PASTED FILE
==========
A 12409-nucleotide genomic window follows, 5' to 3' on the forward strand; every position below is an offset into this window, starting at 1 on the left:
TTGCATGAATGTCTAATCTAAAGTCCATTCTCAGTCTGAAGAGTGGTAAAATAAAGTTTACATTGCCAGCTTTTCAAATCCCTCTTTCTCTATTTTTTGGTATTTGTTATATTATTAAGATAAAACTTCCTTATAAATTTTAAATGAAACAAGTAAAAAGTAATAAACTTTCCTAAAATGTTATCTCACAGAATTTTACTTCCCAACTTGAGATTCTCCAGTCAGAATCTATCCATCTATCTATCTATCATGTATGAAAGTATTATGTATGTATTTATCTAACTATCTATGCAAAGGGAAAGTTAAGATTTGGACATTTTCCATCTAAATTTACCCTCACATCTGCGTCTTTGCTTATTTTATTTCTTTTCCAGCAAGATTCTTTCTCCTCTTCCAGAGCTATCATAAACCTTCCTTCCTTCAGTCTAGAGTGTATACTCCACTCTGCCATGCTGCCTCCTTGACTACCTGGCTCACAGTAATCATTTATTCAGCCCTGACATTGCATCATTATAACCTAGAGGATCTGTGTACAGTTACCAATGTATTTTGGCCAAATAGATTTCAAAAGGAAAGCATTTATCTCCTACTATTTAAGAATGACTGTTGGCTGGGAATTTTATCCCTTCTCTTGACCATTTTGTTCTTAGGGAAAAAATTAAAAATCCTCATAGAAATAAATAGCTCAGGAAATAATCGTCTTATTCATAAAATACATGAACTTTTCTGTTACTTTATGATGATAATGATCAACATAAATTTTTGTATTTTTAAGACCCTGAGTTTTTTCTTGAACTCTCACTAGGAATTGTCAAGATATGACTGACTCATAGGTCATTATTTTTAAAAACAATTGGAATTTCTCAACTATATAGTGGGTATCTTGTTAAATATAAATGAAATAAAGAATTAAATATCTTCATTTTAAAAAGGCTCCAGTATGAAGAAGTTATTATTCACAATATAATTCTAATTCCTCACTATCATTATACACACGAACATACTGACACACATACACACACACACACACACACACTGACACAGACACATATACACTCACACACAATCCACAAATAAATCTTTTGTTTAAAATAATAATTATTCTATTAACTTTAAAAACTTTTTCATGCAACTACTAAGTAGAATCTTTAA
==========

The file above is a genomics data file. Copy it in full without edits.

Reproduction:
A 12409-nucleotide genomic window follows, 5' to 3' on the forward strand; every position below is an offset into this window, starting at 1 on the left:
TTGCATGAATGTCTAATCTAAAGTCCATTCTCAGTCTGAAGAGTGGTAAAATAAAGTTTACATTGCCAGCTTTTCAAATCCCTCTTTCTCTATTTTTTGGTATTTGTTATATTATTAAGATAAAACTTCCTTATAAATTTTAAATGAAACAAGTAAAAAGTAATAAACTTTCCTAAAATGTTATCTCACAGAATTTTACTTCCCAACTTGAGATTCTCCAGTCAGAATCTATCCATCTATCTATCTATCATGTATGAAAGTATTATGTATGTATTTATCTAACTATCTATGCAAAGGGAAAGTTAAGATTTGGACATTTTCCATCTAAATTTACCCTCACATCTGCGTCTTTGCTTATTTTATTTCTTTTCCAGCAAGATTCTTTCTCCTCTTCCAGAGCTATCATAAACCTTCCTTCCTTCAGTCTAGAGTGTATACTCCACTCTGCCATGCTGCCTCCTTGACTACCTGGCTCACAGTAATCATTTATTCAGCCCTGACATTGCATCATTATAACCTAGAGGATCTGTGTACAGTTACCAATGTATTTTGGCCAAATAGATTTCAAAAGGAAAGCATTTATCTCCTACTATTTAAGAATGACTGTTGGCTGGGAATTTTATCCCTTCTCTTGACCATTTTGTTCTTAGGGAAAAAATTAAAAATCCTCATAGAAATAAATAGCTCAGGAAATAATCGTCTTATTCATAAAATACATGAACTTTTCTGTTACTTTATGATGATAATGATCAACATAAATTTTTGTATTTTTAAGACCCTGAGTTTTTTCTTGAACTCTCACTAGGAATTGTCAAGATATGACTGACTCATAGGTCATTATTTTTAAAAACAATTGGAATTTCTCAACTATATAGTGGGTATCTTGTTAAATATAAATGAAATAAAGAATTAAATATCTTCATTTTAAAAAGGCTCCAGTATGAAGAAGTTATTATTCACAATATAATTCTAATTCCTCACTATCATTATACACACGAACATACTGACACACATACACACACACACACACACACACTGACACAGACACATATACACTCACACACAATCCACAAATAAATCTTTTGTTTAAAATAATAATTATTCTATTAACTTTAAAAACTTTTTCATGCAACTACTAAGTAGAATCTTTAA